I feel this sermon by A.W. Tozer titled "Beware of the Religious Word Game" (which I highly recommend listening to) is more relevant today than it was when it was originally preached. Tozer discusses the playing of games in his day and defines the game as (to paraphrase) a problem that is created for which we then go about finding a solution. Tozer uses the example of how people are focused on baseball, which was the American pastime in his day. Per Tozer, there was no such thing as baseball until people invented it. We created a problem (how to keep score of hitting a ball with a stick) and rules and the like so we could then find a solution but obviously there is no such thing as baseball found in nature. And yet we can be more taken up with games than with the real problems of life. This is not to say games don't have merit; they can instill values such as teamwork, sportsmanship, persistence, etc., but to the extent that they become more important than life itself and by extension than God they have become new idols (as happens so often with sports figures).
I won't do an in depth analysis of this sermon at this time but I did want to share some questions that I felt moved to raise as a result.
How often are we creating problems for ourselves to distract us from the real problems we need to face in life? To the extent that we are choosing to focus on the things that don't matter (minding unnecessary details) and thereby creating problems for ourselves that we don't need to deal with instead of dealing with the bigger picture aren't we creating games in our lives and treating life as a game, thereby diminishing its meaning and the gift that it is?
Now let's apply that specifically to our religious practice. I will confess that I am guilty of formalism (honestly, legalism). I will sometimes spend more time thinking about whether I am addressing God properly and bending my knees and bowing my head than on the condition of my heart and whether I am actually ready and willing to hear what the Holy Spirit has to say to me. In this way I am not better than the Pharisee. Or perhaps I will keep an internal mental note of the people I gave to and how much I gave, but I know that when it comes to good works once we start counting it doesn't count at all. So I, like the Pharisee, have made a game of God, making sure that I do all the things I need to do (tithing mint, dill and the like) to get a "perfect score." Which brings me to my next question.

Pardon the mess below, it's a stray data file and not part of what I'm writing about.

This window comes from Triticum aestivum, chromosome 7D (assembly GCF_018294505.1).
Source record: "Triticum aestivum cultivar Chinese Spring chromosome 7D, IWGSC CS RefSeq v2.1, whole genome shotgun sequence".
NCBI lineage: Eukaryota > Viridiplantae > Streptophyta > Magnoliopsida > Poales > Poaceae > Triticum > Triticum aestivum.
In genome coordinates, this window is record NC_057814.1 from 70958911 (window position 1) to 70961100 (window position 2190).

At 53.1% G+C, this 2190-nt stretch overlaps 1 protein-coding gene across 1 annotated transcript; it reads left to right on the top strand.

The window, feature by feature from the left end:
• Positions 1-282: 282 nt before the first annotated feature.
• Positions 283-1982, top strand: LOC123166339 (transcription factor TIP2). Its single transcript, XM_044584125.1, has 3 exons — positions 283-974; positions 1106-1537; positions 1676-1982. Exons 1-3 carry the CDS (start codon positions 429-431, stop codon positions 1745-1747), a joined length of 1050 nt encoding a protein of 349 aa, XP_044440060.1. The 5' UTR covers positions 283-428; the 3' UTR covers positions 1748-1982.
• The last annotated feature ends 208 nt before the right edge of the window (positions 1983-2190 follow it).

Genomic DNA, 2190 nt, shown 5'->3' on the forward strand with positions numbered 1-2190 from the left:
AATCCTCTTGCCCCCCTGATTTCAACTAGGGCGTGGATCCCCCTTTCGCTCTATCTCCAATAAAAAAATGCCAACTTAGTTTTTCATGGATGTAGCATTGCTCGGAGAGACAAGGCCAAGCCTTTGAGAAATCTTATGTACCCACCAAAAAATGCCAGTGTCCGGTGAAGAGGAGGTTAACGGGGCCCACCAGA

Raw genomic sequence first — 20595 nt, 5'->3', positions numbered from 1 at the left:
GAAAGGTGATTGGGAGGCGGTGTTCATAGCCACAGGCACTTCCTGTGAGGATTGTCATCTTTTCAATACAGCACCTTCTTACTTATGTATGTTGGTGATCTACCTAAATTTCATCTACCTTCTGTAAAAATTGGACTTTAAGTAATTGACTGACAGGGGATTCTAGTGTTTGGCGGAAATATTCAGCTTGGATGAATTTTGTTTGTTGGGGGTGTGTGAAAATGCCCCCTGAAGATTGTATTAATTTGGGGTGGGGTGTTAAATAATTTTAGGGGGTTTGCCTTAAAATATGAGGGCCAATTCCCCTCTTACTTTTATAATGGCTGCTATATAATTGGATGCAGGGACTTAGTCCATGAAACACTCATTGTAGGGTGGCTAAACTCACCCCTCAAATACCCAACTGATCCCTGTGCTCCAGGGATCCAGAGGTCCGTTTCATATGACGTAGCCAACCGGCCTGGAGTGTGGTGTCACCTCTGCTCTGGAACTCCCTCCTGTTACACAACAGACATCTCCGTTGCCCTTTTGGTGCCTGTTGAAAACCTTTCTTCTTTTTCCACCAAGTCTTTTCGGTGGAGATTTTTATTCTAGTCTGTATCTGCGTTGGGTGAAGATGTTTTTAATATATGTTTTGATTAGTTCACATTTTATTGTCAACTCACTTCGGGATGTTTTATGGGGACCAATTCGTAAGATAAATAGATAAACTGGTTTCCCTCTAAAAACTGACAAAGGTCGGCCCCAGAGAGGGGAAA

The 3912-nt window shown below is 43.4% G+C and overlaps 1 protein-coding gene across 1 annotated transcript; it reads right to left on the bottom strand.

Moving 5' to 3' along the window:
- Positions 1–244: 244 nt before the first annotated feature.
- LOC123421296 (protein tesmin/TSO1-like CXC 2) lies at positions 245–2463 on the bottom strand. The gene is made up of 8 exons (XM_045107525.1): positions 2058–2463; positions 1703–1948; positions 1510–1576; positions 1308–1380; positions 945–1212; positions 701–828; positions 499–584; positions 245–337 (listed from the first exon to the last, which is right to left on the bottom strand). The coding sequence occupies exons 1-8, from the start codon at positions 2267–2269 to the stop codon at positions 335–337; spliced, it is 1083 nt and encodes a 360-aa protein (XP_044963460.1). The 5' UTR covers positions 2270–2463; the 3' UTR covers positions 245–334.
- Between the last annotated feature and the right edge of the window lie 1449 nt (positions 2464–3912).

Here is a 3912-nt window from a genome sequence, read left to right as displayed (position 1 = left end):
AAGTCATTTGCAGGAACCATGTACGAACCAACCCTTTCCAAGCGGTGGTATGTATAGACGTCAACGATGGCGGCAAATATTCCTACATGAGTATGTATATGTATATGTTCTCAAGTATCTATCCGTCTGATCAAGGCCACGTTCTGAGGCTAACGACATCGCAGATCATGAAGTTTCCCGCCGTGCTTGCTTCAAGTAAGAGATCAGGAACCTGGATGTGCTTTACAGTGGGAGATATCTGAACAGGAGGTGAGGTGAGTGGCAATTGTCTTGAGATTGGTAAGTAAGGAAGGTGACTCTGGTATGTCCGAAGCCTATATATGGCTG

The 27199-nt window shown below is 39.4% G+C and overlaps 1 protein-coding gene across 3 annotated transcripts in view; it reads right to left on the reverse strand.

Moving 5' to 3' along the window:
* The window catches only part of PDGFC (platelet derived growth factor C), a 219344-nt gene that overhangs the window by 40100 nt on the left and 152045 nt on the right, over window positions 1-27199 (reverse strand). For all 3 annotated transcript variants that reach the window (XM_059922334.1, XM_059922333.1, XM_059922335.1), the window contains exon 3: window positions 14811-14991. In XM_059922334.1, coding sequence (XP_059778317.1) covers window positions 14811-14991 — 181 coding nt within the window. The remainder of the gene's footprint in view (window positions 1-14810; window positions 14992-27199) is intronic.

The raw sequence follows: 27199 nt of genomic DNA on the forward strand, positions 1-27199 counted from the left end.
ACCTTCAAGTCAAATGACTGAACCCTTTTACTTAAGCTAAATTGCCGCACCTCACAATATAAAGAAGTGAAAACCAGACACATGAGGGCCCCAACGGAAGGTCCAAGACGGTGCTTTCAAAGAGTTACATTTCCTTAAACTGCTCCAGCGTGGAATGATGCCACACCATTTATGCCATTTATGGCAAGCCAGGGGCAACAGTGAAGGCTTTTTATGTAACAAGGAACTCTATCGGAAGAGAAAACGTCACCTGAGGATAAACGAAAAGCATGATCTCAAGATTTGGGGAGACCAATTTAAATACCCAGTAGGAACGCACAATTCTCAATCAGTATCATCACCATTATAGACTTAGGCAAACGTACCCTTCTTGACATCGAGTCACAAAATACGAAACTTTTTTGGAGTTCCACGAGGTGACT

Why do we play religious games? Tozer's sermon discusses the fact that some people make a game out of religion and say the right words but are hearers only and not doers. So why do we play games? Why would someone put up a farce of religion? Well, some people do it because the church is their social network and they want to pretend to be a Christian to fit in or for appearances in general (I believe this is what Tozer was hinting at). But let's say that's not the case in this instance and this person wants to be a "Christian." So why the hypocrisy? I think the answer lies in the Pharisee. A game that we create has rules we understand and we can abide by and therefore it is agreeable to us. Also, we choose games often because they fit our talents. So the Pharisee plays the religion game and makes a game of God because in the way he defines God he can play the "game" of religion well. Sure, it may require things of him like tithing that require sacrifice but in return he gets prestige so he agrees to make this trade. But he lives by the traditions (i.e. "games") of men and not God. Man, through his games, has tried to bring down what is from heaven to earth and made his own rules and kept his own score. But this is the beauty of faith. There is no game to be played because the victory has already been won. There is simply the acceptance of the victory and walking in it. The moment we try to play at religion is the moment we have lost our faith.
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